“Connecting with others in small ways can make a significant difference in feeling lonely. It does not have to be a big step each day. Small steps create change. For example, speaking to someone in class about the assignment or the professor can decrease isolation and loneliness. Joining your roommate for dinner in the dining hall instead of eating in your dorm is another step in finding a connection. The bottom line of any strategy is to acknowledge that you feel lonely so you can address it — ignoring it won’t make it easier or make it go away.”

Talkspace therapist Jill Daino, LCSW-R, BC-TMH

Find Support During College

Feeling lonely in college is normal, but it can be overcome. With the right tools and knowledge, it’s possible to recognize feelings of loneliness and do something about them. 

If you or a college student you know needs help or support dealing with loneliness, Talkspace offers convenient, affordable, accessible options for online therapy. Reach out today to learn how Talkspace can enhance the college experience, making it a time of joy and discovery and offering emotional support that tackles loneliness.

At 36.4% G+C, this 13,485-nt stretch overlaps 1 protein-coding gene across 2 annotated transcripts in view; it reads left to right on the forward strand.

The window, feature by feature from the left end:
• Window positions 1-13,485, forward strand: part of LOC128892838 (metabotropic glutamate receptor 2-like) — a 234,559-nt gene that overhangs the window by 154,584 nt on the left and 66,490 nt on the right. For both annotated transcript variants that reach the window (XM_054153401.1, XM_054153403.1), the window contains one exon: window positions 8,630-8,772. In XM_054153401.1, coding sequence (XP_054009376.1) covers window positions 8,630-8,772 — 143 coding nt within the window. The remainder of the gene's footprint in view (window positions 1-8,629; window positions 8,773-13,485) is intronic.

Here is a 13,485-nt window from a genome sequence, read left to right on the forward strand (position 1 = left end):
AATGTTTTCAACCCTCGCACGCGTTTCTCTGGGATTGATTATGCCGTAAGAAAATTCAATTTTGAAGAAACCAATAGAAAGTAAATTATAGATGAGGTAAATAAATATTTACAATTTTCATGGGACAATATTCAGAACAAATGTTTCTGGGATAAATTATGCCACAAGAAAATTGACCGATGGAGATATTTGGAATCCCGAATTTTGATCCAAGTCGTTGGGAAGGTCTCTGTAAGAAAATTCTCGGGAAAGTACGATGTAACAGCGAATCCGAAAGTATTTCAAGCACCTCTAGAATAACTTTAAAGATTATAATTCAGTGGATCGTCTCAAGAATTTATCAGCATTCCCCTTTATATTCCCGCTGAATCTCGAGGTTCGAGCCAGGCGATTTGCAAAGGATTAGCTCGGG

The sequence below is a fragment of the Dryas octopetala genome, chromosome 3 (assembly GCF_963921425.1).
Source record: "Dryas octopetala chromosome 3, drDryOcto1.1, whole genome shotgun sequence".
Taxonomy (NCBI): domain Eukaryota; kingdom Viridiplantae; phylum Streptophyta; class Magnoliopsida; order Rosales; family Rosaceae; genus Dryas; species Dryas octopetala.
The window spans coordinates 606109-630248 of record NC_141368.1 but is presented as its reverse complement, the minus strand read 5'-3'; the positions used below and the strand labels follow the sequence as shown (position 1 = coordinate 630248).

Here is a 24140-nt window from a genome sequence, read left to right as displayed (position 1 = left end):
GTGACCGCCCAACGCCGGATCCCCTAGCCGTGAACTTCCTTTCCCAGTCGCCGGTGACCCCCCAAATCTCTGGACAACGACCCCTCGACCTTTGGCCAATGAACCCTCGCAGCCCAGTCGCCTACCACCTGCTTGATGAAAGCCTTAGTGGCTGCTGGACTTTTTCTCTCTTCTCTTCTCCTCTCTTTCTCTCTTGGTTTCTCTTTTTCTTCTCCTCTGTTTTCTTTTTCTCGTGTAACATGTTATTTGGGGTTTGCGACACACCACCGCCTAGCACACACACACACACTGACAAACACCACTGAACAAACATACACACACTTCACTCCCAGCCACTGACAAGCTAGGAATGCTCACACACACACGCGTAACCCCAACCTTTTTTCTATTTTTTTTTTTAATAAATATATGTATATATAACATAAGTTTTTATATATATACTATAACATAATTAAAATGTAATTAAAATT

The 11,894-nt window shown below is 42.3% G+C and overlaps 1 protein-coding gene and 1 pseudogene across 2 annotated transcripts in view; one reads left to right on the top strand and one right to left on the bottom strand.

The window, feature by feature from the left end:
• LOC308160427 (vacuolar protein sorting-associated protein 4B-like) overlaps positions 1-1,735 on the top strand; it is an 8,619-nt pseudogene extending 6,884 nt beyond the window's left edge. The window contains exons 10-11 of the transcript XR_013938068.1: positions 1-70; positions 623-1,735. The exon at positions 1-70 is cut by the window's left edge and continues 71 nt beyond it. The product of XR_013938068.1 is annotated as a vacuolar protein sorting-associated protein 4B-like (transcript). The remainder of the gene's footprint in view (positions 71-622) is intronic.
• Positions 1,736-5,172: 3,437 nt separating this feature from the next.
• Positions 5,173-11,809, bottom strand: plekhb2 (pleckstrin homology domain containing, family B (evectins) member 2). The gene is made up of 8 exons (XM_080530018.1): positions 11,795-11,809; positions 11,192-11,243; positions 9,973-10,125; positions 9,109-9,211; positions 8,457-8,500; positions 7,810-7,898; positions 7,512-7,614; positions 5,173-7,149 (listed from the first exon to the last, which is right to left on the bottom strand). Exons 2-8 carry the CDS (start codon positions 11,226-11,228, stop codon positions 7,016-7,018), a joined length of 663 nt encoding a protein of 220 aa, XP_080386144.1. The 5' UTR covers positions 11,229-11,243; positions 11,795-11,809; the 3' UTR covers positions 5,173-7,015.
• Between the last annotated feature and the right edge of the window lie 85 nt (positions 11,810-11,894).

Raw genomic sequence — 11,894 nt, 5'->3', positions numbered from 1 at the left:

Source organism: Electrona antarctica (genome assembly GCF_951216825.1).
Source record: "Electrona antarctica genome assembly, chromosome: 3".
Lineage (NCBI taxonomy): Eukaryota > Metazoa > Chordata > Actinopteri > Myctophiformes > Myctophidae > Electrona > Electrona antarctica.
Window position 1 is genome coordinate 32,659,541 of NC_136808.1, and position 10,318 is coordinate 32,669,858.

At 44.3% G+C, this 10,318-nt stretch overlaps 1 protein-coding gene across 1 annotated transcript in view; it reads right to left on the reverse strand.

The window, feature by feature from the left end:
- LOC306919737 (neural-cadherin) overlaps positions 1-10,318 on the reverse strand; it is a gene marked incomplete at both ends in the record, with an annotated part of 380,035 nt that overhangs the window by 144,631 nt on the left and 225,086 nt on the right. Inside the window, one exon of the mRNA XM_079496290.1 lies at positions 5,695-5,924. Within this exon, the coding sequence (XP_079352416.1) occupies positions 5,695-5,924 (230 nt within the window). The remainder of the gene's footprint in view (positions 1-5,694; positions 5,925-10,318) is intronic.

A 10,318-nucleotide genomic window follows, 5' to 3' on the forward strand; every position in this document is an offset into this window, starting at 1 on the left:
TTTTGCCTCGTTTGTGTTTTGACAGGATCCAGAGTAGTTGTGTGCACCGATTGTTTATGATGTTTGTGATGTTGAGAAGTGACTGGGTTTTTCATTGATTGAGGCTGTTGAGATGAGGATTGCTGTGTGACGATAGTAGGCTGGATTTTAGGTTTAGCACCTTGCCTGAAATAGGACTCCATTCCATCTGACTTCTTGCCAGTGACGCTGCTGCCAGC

1. “Stress in AmericaTM 2020: A National Mental Health Crisis.” American Psychological Association, October 2020. https://www.apa.org/news/press/releases/stress/2020/report-october. Accessed August 19, 2023.  
  2. “Spring 2018 – ACHA Reference Group Executive Summary.” American College Health Association. Accessed August 19, 2023. https://www.acha.org/documents/ncha/NCHA-II_Spring_2018_Reference_Group_Executive_Summary.pdf. Accessed August 19, 2023.